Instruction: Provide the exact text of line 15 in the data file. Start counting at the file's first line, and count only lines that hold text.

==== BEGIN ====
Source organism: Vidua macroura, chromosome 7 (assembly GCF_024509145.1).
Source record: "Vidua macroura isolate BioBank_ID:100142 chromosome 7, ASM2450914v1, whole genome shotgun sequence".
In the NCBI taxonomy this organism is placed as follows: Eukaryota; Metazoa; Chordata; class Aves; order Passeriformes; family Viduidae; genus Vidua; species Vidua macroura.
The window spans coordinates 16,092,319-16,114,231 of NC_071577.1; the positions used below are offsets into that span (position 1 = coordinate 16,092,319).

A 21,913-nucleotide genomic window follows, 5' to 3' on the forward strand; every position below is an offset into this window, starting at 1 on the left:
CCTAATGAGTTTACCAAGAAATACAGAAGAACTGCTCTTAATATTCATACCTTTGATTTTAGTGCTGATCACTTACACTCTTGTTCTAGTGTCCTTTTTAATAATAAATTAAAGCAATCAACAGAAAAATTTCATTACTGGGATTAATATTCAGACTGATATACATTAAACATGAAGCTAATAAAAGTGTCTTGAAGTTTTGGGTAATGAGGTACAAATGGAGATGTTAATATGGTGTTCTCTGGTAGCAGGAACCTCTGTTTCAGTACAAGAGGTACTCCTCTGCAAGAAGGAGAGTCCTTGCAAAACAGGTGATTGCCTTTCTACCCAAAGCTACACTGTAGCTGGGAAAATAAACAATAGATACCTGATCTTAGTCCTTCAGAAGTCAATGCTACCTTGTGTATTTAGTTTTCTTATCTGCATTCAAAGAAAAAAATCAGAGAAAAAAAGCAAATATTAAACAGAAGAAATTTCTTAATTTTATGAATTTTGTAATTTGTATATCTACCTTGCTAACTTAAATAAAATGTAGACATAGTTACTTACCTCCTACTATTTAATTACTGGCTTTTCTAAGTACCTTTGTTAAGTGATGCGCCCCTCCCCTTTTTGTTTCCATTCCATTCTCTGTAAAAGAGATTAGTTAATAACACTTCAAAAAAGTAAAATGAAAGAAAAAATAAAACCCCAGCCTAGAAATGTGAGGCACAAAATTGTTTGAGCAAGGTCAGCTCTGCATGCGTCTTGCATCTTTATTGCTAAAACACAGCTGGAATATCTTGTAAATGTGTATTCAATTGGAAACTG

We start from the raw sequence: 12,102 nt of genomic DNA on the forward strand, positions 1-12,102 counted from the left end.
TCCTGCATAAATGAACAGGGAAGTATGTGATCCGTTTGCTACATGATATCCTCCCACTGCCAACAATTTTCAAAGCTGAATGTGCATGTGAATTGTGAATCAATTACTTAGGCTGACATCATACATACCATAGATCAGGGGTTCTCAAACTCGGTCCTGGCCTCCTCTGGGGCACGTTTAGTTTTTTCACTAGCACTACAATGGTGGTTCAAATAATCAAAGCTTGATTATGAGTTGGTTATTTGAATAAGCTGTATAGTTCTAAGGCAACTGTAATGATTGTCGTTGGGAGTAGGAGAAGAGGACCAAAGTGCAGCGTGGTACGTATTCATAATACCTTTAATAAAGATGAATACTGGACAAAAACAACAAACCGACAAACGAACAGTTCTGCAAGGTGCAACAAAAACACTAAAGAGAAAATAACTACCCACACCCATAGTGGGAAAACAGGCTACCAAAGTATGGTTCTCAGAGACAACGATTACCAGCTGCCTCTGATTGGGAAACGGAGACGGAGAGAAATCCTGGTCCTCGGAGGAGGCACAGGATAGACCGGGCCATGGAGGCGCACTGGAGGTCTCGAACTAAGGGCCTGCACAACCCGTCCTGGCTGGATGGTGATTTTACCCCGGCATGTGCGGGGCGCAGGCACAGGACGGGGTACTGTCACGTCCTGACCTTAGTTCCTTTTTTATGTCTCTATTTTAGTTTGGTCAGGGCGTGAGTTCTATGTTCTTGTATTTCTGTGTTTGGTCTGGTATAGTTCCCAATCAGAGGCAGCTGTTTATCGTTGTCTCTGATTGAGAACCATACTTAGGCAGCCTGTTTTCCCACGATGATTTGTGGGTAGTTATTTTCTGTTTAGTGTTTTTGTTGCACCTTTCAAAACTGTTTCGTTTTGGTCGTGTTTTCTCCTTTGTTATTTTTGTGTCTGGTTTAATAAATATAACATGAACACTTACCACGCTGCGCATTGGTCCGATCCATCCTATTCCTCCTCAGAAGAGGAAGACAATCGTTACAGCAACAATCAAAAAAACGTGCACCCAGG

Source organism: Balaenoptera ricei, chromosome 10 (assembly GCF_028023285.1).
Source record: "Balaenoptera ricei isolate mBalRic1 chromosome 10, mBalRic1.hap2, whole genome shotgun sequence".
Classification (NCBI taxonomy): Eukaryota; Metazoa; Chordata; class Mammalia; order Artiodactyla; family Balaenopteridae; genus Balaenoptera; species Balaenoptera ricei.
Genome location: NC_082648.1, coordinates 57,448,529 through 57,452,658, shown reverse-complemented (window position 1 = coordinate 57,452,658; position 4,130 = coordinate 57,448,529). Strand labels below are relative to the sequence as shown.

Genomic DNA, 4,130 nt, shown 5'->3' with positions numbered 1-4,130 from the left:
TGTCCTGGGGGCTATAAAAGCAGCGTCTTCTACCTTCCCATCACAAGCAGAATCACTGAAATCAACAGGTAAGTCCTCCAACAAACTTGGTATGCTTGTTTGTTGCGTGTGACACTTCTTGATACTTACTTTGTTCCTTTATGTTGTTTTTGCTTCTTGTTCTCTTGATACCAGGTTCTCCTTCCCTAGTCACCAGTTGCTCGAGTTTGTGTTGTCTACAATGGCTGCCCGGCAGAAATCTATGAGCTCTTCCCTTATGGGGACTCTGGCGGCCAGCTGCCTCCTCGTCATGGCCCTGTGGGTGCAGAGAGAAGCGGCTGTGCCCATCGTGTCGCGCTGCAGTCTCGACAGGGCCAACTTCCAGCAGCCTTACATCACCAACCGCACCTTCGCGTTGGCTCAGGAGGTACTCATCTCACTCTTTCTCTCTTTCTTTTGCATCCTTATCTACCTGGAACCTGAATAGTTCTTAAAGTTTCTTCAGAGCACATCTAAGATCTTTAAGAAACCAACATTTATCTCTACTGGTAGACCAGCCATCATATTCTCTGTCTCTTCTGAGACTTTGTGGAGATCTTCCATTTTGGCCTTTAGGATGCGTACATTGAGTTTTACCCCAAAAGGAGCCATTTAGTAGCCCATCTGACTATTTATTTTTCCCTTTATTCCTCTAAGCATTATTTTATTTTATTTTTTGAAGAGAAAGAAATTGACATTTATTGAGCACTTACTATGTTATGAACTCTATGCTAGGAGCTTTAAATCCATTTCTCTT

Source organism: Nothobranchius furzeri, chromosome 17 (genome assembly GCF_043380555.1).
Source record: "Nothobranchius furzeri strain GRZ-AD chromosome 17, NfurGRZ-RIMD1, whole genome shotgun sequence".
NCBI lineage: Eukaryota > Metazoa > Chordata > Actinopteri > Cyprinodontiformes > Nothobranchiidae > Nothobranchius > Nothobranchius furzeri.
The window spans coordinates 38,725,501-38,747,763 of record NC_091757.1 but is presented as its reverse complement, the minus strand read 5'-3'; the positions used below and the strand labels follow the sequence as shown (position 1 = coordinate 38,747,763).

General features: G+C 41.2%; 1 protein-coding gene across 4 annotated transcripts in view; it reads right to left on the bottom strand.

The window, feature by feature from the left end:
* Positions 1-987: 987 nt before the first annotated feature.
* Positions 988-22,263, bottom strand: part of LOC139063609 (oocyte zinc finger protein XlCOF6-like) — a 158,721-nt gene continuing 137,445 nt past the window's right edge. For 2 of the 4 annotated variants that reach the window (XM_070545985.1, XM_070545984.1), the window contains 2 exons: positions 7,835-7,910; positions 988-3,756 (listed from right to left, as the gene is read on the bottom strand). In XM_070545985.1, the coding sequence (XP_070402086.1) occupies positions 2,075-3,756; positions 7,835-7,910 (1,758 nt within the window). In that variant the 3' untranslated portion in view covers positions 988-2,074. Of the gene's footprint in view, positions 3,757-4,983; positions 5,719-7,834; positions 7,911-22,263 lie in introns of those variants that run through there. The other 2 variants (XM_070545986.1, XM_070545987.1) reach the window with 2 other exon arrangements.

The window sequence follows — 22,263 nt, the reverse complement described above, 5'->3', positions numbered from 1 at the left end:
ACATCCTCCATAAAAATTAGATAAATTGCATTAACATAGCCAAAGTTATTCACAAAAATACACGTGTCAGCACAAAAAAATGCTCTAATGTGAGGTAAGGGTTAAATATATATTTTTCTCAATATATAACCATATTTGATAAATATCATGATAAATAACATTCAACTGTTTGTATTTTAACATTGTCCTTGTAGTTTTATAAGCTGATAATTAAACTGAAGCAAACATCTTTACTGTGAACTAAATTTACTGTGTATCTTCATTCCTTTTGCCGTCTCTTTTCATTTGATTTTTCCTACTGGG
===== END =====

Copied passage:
Source organism: Nothobranchius furzeri, chromosome 17 (genome assembly GCF_043380555.1).